Ion exchange deionizers use synthetic resins. Typically used on water that has been prefiltered, DI uses a two-stage process to remove virtually all ionic material in water. Two types of synthetic resins are used: one to exchange Positively-charged ions (cations) for H+ and another to exchange negatively-charged ions (anions) for OH-. Cation deionization resins (hydrogen cycle) release hydrogen (H+) in exchange for cations such as calcium, magnesium and sodium. Anion deionization resins (hydroxide cycle) exchange hydroxide (OH-) ions for anions such as chloride, sulfate and bicarbonate.

Resins have limited capacities and must be regenerated upon exhaustion. This occurs when equilibrium between the adsorbed ions is reached. Cation resins are regenerated by treatment with acid which replenishes the adsorption sites with H+ ions. Anion resins are regenerated with a base which replenishes the resin with (OH-) ions. The displaced H+ and OH- combine to form H2O.


In mixed-bed deionizers the Cation-Exchange and Anion-Exchange resins are intimately mixed and contained in a single pressure vessel. The thorough mixture of Cation-exchangers and anion-exchangers in a single column makes a mixed-bed deionizer equivalent to a lengthy series of two-bed plants. As a result, the water quality obtained from a mixed-bed deionizer is appreciably higher than that produced by a two-bed plant. Although more efficient in purifying the incoming feed-water, mixed-bed plants are more sensitive to impurities in the water supply and involve a more complicated regeneration process. Mixed-bed deionizers are normally used to ‘polish’ the water to higher levels of purity after it has been initially treated by either a two-bed deionizer or a reverse osmosis unit.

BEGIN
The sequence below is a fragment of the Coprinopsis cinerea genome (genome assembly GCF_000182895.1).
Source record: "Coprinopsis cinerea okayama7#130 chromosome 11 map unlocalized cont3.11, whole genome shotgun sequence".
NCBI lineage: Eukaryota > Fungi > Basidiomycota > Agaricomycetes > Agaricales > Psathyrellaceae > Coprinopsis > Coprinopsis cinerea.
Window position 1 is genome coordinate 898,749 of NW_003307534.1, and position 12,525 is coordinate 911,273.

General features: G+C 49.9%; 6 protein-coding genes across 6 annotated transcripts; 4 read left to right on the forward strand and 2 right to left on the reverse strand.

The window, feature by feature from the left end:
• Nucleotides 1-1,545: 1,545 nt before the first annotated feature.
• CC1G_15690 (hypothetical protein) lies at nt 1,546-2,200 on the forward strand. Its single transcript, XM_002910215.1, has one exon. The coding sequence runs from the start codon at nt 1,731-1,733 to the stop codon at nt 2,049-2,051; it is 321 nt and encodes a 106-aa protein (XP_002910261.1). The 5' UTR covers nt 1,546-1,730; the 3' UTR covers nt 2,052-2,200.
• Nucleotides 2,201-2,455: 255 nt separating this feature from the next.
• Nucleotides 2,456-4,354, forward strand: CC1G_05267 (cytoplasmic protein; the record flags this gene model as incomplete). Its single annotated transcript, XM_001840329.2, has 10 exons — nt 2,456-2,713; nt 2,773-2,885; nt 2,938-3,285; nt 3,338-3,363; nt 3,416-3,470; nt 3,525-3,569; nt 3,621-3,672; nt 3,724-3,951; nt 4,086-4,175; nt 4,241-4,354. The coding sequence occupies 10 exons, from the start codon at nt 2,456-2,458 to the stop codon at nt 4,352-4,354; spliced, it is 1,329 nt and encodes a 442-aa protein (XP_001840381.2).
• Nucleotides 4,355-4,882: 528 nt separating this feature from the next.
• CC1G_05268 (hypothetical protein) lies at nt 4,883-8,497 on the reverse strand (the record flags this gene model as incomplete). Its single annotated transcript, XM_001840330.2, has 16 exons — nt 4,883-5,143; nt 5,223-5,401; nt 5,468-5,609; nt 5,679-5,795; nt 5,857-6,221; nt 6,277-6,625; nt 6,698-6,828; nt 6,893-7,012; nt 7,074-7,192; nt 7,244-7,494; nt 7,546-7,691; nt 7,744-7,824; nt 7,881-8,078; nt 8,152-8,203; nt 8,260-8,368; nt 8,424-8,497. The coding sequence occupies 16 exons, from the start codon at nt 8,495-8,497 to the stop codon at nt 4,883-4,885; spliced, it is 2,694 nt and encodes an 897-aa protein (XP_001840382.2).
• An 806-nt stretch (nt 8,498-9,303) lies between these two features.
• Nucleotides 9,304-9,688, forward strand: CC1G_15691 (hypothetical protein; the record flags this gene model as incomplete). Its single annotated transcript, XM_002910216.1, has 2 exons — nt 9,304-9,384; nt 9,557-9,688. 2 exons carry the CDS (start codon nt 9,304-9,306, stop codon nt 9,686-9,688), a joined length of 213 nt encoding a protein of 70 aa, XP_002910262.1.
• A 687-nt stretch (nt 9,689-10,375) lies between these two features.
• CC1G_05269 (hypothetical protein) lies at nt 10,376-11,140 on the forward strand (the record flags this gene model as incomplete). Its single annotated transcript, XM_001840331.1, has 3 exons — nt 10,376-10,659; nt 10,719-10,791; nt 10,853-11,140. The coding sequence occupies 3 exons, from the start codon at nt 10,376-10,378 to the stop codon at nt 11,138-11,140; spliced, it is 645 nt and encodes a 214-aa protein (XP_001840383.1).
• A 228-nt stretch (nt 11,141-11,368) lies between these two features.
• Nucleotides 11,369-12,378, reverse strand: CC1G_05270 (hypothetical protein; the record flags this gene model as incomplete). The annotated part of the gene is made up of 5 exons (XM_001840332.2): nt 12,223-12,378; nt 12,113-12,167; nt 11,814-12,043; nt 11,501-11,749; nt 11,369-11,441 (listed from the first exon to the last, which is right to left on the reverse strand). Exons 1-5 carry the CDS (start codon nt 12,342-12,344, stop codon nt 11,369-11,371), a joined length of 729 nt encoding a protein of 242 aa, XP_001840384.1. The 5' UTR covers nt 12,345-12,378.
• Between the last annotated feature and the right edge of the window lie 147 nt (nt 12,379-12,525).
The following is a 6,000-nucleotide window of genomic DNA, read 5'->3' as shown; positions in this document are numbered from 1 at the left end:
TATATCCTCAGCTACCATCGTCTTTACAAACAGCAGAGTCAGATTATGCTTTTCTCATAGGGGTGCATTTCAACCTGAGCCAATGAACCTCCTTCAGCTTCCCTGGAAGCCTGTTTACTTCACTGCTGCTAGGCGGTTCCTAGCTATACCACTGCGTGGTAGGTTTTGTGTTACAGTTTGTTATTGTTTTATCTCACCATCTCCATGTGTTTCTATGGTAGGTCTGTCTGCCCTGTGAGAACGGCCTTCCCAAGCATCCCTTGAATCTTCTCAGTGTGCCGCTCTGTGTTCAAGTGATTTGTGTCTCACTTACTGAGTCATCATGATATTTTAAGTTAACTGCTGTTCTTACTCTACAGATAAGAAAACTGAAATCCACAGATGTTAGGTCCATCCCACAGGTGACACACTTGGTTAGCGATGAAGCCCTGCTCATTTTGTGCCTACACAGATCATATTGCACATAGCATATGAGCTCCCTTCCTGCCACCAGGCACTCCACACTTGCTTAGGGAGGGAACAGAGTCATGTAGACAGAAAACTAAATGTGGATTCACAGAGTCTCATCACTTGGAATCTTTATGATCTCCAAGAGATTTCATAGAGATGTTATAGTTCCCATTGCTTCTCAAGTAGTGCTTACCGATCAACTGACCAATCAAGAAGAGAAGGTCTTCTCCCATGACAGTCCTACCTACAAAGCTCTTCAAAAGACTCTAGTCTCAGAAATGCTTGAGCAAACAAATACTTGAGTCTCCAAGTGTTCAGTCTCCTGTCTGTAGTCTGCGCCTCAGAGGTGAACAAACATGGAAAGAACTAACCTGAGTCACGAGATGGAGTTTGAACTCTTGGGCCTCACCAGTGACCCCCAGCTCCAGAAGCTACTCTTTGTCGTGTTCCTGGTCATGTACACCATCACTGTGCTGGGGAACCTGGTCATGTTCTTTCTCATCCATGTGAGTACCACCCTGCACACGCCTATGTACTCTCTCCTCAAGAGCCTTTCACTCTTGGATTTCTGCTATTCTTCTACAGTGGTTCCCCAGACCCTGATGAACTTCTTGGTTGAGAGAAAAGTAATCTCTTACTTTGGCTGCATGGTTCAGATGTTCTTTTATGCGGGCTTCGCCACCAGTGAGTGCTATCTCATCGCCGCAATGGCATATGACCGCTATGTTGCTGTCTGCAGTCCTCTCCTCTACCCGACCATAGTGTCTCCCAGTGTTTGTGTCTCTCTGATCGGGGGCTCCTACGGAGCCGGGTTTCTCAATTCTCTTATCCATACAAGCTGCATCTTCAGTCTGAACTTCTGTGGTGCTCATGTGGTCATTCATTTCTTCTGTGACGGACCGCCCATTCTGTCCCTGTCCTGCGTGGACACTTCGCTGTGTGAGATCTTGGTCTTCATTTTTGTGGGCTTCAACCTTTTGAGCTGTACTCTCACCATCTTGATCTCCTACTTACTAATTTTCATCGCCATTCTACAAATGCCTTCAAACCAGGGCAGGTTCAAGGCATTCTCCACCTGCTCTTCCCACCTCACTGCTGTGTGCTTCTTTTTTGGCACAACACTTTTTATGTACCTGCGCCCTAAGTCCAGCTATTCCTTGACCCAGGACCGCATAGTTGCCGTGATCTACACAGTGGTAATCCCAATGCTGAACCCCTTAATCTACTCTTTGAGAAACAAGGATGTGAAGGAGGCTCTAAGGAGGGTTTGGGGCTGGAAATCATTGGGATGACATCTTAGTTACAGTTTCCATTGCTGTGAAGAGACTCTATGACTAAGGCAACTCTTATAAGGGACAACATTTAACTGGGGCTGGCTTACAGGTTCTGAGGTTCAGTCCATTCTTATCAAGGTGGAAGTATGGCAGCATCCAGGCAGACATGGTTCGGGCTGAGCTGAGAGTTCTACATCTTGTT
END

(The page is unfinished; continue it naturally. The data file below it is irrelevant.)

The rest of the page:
The ion exchange water softener is one of the most common tools of water treatment. Its function is to remove scale forming calcium and magnesium ions from hard water. In many cases soluble iron (ferrous) can also be removed with softeners. A standard water softener has four major components: a resin tank, resin, a brine tank to hold sodium chloride, and a valve or controller.